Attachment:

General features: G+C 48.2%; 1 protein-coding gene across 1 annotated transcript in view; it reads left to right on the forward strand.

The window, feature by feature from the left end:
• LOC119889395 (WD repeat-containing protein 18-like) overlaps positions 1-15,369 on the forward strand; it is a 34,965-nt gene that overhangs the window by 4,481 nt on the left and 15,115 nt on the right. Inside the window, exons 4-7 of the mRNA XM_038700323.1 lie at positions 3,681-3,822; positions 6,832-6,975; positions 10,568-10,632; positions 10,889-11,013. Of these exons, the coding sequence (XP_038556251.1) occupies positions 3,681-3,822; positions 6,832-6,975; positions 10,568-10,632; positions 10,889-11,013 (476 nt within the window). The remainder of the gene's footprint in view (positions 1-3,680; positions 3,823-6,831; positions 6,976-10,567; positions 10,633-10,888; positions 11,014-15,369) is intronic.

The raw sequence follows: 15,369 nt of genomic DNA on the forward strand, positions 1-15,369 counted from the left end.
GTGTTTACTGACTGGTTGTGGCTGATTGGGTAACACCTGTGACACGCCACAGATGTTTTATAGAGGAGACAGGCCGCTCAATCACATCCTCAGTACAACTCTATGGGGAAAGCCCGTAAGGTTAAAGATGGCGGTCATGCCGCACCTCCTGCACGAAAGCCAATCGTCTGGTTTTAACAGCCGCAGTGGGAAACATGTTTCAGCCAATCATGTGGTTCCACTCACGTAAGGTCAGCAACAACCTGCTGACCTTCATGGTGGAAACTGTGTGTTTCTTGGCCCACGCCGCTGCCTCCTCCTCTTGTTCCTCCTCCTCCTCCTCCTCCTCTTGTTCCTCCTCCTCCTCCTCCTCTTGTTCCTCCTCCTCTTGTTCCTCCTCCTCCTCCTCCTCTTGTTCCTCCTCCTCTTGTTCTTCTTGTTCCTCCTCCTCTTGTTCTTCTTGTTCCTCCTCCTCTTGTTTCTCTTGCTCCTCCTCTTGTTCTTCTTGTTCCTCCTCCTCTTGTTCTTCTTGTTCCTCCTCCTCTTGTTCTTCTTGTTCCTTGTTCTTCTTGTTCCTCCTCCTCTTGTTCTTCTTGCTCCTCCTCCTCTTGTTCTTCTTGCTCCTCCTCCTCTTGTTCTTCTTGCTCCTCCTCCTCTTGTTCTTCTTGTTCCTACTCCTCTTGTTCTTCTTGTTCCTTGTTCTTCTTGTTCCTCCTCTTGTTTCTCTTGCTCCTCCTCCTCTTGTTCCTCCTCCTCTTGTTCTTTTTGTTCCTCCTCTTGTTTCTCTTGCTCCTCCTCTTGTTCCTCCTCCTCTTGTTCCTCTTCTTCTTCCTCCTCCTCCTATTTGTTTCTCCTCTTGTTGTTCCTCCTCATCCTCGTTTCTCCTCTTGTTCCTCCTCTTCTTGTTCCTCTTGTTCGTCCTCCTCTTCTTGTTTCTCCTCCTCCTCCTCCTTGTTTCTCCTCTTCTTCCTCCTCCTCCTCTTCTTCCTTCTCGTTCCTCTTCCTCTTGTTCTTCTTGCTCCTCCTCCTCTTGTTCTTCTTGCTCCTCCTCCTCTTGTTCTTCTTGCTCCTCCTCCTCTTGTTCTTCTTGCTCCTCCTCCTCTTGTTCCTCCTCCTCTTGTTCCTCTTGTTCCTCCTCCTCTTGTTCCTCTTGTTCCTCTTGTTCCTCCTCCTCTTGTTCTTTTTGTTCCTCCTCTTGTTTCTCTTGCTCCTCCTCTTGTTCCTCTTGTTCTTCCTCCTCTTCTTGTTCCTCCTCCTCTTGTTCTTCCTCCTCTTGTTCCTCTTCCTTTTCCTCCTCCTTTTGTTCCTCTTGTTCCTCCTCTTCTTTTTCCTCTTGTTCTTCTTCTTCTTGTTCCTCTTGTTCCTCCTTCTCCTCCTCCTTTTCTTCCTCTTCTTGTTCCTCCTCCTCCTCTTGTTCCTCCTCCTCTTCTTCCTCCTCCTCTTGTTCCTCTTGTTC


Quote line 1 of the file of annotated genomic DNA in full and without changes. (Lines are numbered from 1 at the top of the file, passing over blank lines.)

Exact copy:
General features: G+C 48.2%; 1 protein-coding gene across 1 annotated transcript in view; it reads left to right on the forward strand.